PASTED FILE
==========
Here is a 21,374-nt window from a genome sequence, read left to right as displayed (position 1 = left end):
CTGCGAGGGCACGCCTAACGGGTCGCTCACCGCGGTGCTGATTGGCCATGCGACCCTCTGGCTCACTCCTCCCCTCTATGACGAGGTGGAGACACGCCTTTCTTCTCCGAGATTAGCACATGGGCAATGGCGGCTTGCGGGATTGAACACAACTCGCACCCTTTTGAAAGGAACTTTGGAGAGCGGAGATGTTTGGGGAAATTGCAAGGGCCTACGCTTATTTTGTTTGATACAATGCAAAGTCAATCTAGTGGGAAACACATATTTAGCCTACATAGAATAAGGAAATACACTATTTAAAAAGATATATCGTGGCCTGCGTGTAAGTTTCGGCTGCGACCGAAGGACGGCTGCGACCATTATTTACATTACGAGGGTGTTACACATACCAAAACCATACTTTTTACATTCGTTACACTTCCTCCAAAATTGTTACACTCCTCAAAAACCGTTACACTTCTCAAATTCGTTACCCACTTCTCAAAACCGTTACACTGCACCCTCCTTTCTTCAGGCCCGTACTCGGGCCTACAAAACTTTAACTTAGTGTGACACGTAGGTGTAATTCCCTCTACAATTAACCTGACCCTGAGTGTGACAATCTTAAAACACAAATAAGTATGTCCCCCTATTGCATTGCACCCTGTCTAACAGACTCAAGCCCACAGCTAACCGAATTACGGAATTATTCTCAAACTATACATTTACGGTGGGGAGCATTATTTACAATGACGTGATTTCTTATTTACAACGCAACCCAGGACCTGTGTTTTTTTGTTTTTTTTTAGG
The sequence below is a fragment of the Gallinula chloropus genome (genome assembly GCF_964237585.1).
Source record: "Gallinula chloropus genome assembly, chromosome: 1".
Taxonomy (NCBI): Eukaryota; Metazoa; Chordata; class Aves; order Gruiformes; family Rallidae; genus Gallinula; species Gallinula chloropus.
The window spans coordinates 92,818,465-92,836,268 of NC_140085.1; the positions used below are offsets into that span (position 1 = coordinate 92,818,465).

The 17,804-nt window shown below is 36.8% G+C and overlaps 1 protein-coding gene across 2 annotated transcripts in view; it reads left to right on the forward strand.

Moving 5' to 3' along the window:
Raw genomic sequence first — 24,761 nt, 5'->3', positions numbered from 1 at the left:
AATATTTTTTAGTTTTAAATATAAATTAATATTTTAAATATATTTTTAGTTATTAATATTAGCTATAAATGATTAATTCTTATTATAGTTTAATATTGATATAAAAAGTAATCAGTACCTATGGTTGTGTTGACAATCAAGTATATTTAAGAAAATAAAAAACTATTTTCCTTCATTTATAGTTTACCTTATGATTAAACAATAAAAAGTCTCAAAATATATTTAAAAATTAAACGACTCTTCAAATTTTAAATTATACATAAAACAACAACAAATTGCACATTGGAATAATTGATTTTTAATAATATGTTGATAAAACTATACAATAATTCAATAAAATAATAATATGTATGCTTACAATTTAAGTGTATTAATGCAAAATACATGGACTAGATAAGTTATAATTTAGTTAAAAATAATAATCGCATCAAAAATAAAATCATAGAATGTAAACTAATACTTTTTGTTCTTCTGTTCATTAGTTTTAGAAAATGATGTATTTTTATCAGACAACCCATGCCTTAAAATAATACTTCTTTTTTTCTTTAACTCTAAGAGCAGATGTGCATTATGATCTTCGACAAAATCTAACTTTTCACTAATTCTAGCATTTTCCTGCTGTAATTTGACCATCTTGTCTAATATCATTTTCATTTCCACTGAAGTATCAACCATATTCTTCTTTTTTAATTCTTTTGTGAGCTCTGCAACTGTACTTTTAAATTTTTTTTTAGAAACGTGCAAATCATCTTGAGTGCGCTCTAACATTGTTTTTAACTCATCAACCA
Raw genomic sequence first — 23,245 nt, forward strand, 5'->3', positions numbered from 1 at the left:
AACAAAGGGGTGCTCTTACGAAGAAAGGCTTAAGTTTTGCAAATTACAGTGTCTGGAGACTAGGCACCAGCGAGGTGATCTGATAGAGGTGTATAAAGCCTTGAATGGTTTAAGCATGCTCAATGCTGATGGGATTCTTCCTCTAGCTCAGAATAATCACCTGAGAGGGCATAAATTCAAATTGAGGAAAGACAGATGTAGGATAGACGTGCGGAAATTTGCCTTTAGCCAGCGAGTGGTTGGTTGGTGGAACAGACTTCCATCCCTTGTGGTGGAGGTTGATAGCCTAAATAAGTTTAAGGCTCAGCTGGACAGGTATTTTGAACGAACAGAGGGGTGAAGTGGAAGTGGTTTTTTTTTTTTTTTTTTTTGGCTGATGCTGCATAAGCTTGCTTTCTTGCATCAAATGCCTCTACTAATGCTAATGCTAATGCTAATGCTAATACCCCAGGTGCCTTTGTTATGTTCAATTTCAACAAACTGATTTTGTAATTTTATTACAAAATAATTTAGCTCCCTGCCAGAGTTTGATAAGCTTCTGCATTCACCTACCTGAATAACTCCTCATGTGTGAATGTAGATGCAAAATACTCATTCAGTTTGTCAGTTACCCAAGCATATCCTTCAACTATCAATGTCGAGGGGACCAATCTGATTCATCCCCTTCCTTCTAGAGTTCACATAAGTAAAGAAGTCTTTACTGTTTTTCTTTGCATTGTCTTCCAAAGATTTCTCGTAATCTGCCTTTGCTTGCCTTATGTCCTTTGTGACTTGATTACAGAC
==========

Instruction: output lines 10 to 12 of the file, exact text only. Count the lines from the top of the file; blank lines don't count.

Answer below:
AATATTTTTTAGTTTTAAATATAAATTAATATTTTAAATATATTTTTAGTTATTAATATTAGCTATAAATGATTAATTCTTATTATAGTTTAATATTGATATAAAAAGTAATCAGTACCTATGGTTGTGTTGACAATCAAGTATATTTAAGAAAATAAAAAACTATTTTCCTTCATTTATAGTTTACCTTATGATTAAACAATAAAAAGTCTCAAAATATATTTAAAAATTAAACGACTCTTCAAATTTTAAATTATACATAAAACAACAACAAATTGCACATTGGAATAATTGATTTTTAATAATATGTTGATAAAACTATACAATAATTCAATAAAATAATAATATGTATGCTTACAATTTAAGTGTATTAATGCAAAATACATGGACTAGATAAGTTATAATTTAGTTAAAAATAATAATCGCATCAAAAATAAAATCATAGAATGTAAACTAATACTTTTTGTTCTTCTGTTCATTAGTTTTAGAAAATGATGTATTTTTATCAGACAACCCATGCCTTAAAATAATACTTCTTTTTTTCTTTAACTCTAAGAGCAGATGTGCATTATGATCTTCGACAAAATCTAACTTTTCACTAATTCTAGCATTTTCCTGCTGTAATTTGACCATCTTGTCTAATATCATTTTCATTTCCACTGAAGTATCAACCATATTCTTCTTTTTTAATTCTTTTGTGAGCTCTGCAACTGTACTTTTAAATTTTTTTTTAGAAACGTGCAAATCATCTTGAGTGCGCTCTAACATTGTTTTTAACTCATCAACCA
Raw genomic sequence first — 23,245 nt, forward strand, 5'->3', positions numbered from 1 at the left:
AACAAAGGGGTGCTCTTACGAAGAAAGGCTTAAGTTTTGCAAATTACAGTGTCTGGAGACTAGGCACCAGCGAGGTGATCTGATAGAGGTGTATAAAGCCTTGAATGGTTTAAGCATGCTCAATGCTGATGGGATTCTTCCTCTAGCTCAGAATAATCACCTGAGAGGGCATAAATTCAAATTGAGGAAAGACAGATGTAGGATAGACGTGCGGAAATTTGCCTTTAGCCAGCGAGTGGTTGGTTGGTGGAACAGACTTCCATCCCTTGTGGTGGAGGTTGATAGCCTAAATAAGTTTAAGGCTCAGCTGGACAGGTATTTTGAACGAACAGAGGGGTGAAGTGGAAGTGGTTTTTTTTTTTTTTTTTTTTGGCTGATGCTGCATAAGCTTGCTTTCTTGCATCAAATGCCTCTACTAATGCTAATGCTAATGCTAATGCTAATACCCCAGGTGCCTTTGTTATGTTCAATTTCAACAAACTGATTTTGTAATTTTATTACAAAATAATTTAGCTCCCTGCCAGAGTTTGATAAGCTTCTGCATTCACCTACCTGAATAACTCCTCATGTGTGAATGTAGATGCAAAATACTCATTCAGTTTGTCAGTTACCCAAGCATATCCTTCAACTATCAATGTCGAGGGGACCAATCTGATTCATCCCCTTCCTTCTAGAGTTCACATAAGTAAAGAAGTCTTTACTGTTTTTCTTTGCATTGTCTTCCAAAGATTTCTCGTAATCTGCCTTTGCTTGCCTTATGTCCTTTGTGACTTGATTACAGAC